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Ending global poverty begins with women’s rights

Oxfam Canada receives federal funding to empower women and girls in Philippines

Oxfam Canada receives federal funding to empower women and girls in Philippines

November 10, 2017

(Ottawa) Thanks to a contribution of $17.5 million from the Government of Canada, Oxfam Canada will empower women and girls in six disadvantaged and conflict-affected regions of the Philippines with gender-sensitive sexual and reproductive health and rights services.

The Sexual Health and Empowerment (SHE) Women’s Voice and Leadership project will reach approximately 300,000 people over a period of five years. In partnership with local civil society organizations and Jhpiego, an international, non-profit health organization affiliated with The Johns Hopkins University, SHE will address barriers that prevent women from exercising their rights – including gender inequality, sex trafficking, lack of access to resources, sexual and gender-based violence and child and early forced marriage. The project will also advocate for the implementation of existing laws and policies to safeguard the rights of women and girls.

Our goal is to strengthen local capacity to reach those who otherwise wouldn’t be able to access vital information and services, so women and girls can lead healthy and productive lives free from violence,”
Julie Delahanty, Oxfam Canada Executive Director

“Deeply-rooted social norms in the Philippines make it difficult for women and adolescent girls to make decisions about their own sexual health, and many have little choice when it comes to the number and spacing of their children. Our goal is to strengthen local capacity to reach those who otherwise wouldn’t be able to access vital information and services, so women and girls can lead healthy and productive lives free from violence,” said Julie Delahanty, Oxfam Canada Executive Director.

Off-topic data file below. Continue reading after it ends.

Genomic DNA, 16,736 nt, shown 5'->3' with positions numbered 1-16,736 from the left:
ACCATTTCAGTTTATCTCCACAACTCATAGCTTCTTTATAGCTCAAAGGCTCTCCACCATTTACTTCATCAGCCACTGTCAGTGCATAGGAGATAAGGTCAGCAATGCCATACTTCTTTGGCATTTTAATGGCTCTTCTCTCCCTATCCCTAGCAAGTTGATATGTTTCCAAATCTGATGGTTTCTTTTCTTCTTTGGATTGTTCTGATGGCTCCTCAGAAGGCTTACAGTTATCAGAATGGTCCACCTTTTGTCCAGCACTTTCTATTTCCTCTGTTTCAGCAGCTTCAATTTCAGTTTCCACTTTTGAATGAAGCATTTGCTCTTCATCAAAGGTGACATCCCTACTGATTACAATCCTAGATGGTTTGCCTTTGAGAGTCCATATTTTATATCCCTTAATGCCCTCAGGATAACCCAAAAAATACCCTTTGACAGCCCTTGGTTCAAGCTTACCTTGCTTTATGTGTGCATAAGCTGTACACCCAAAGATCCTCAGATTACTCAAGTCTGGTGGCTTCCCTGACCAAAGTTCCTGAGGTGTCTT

Teen pregnancy is a critical issue in the country, as many young women are deterred from accessing sexual health services due to the requirement for parental consent. There is also a lack of comprehensive sex education in schools.

The SHE project will train midwives and public health workers, and provide youth-friendly sexual health outreach services for girls and boys. In collaboration with our partners, Oxfam will also work with men and women to change negative attitudes on sexual and reproductive health, while strengthening the capacity of local women’s rights organizations to advocate for change. 

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